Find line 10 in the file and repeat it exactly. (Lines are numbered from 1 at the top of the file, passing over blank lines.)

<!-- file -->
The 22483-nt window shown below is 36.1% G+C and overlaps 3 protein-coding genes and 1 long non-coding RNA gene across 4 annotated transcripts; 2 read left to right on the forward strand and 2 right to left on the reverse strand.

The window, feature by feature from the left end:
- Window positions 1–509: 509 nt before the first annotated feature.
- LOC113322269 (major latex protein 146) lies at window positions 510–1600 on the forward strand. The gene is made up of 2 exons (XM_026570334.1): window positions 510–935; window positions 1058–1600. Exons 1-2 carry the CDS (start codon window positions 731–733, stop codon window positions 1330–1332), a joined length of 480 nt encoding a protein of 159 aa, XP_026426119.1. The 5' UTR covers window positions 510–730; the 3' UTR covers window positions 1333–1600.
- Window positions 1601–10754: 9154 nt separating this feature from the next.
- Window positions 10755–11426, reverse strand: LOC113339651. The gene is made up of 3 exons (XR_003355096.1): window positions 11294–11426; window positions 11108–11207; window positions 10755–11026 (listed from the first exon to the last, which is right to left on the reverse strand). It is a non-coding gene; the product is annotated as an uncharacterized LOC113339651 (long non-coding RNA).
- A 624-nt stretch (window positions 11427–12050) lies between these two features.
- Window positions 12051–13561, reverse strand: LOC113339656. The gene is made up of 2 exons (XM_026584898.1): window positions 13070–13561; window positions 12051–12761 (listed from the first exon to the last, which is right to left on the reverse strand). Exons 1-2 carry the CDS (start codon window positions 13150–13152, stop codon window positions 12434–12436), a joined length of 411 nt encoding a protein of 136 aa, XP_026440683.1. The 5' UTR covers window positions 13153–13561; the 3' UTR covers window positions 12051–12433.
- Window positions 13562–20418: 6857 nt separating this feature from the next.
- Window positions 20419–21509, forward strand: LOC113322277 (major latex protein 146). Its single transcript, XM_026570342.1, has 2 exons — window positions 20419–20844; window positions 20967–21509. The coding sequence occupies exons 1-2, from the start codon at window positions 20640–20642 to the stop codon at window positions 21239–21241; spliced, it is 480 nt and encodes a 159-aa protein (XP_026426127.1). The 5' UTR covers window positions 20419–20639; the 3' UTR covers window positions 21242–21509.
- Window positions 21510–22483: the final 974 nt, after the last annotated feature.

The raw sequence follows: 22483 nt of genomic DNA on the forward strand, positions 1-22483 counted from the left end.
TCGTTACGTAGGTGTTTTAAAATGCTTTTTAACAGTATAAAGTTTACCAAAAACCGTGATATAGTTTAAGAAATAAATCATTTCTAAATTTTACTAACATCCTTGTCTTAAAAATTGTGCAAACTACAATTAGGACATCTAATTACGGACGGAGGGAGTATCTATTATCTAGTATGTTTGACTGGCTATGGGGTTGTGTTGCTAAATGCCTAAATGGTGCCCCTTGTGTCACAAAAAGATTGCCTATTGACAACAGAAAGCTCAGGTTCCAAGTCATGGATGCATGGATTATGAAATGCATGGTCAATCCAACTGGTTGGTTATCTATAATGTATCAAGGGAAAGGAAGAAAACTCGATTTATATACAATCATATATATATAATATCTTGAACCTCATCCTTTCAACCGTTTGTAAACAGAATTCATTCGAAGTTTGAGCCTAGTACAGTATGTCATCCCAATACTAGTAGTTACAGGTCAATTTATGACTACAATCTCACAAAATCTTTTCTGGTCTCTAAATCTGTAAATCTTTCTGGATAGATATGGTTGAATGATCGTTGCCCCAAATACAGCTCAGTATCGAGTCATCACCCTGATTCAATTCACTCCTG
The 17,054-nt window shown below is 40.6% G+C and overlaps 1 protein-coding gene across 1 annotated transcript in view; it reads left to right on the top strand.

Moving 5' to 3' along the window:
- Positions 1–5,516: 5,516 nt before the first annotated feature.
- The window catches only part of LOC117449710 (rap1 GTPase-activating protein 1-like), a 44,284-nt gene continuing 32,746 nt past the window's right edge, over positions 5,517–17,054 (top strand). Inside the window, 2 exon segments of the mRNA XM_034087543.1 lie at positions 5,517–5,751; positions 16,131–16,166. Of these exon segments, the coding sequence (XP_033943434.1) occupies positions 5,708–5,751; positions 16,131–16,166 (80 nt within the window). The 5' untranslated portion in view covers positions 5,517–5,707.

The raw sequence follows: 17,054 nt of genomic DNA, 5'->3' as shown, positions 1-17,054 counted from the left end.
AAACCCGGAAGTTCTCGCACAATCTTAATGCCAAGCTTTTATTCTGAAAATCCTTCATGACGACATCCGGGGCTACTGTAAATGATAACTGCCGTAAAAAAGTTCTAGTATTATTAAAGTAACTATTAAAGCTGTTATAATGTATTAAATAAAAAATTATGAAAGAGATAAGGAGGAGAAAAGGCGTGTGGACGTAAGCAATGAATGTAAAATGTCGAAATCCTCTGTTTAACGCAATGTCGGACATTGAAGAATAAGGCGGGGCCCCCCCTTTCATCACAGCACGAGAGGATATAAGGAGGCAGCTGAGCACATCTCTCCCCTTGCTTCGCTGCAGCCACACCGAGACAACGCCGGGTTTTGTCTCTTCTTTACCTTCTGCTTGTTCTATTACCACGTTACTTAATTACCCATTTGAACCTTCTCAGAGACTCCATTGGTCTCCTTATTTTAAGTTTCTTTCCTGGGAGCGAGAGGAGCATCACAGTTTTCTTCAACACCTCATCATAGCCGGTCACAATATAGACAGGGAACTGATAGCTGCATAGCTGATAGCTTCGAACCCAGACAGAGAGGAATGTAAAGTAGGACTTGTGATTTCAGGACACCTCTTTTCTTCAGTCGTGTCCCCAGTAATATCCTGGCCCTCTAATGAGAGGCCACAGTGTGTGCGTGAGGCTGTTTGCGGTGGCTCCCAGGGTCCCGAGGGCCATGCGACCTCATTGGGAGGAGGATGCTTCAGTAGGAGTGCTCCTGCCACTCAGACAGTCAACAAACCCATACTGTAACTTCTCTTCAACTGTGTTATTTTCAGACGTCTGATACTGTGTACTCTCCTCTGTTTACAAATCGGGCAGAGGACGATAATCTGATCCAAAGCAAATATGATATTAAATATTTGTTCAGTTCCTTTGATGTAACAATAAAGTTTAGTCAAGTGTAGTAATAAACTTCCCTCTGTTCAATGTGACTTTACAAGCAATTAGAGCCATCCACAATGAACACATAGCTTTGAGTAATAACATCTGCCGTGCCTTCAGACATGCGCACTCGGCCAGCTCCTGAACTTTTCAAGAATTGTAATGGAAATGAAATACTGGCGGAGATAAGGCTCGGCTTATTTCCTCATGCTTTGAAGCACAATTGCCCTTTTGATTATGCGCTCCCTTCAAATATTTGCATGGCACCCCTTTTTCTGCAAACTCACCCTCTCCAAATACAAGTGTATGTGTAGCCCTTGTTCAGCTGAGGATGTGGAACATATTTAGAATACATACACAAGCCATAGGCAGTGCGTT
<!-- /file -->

- Window positions 20419–21509, forward strand: LOC113322277 (major latex protein 146). Its single transcript, XM_026570342.1, has 2 exons — window positions 20419–20844; window positions 20967–21509. The coding sequence occupies exons 1-2, from the start codon at window positions 20640–20642 to the stop codon at window positions 21239–21241; spliced, it is 480 nt and encodes a 159-aa protein (XP_026426127.1). The 5' UTR covers window positions 20419–20639; the 3' UTR covers window positions 21242–21509.